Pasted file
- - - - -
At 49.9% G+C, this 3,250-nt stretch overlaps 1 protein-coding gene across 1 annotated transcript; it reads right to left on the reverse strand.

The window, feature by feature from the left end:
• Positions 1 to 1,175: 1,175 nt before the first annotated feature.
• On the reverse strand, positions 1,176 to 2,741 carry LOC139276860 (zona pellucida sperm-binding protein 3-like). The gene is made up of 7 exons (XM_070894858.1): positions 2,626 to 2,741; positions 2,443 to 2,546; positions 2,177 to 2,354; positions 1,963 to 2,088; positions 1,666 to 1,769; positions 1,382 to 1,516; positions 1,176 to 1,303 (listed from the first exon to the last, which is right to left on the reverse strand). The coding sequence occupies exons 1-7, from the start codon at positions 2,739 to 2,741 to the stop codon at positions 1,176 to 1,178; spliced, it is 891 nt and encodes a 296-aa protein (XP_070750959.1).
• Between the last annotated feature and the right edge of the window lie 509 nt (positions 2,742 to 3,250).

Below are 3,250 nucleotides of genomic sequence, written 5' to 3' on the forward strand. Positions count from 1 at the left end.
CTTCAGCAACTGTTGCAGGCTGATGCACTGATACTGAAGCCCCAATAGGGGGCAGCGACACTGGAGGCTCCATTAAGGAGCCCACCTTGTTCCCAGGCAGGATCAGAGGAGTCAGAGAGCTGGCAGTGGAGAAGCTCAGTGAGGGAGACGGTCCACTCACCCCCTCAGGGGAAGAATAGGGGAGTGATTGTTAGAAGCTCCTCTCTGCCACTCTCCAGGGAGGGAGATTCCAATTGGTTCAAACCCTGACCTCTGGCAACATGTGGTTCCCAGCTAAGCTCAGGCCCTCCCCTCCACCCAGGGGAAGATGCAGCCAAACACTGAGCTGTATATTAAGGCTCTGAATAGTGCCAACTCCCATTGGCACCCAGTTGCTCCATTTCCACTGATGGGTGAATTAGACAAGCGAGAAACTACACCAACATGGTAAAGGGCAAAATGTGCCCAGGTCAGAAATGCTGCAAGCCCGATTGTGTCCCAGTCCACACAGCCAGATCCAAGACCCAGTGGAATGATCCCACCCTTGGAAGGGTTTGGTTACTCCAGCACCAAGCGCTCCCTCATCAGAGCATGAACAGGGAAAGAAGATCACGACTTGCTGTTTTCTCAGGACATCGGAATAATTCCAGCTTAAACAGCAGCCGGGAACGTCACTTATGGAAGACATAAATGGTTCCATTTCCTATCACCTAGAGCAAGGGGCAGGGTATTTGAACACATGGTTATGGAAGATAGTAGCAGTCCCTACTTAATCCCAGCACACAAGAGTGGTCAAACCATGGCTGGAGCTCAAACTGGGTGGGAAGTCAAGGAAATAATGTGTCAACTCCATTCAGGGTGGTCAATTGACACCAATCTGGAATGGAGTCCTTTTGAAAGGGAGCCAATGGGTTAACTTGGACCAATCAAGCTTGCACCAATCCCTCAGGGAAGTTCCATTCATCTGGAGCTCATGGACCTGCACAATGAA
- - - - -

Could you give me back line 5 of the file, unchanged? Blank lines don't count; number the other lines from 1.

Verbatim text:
• Between the last annotated feature and the right edge of the window lie 509 nt (positions 2,742 to 3,250).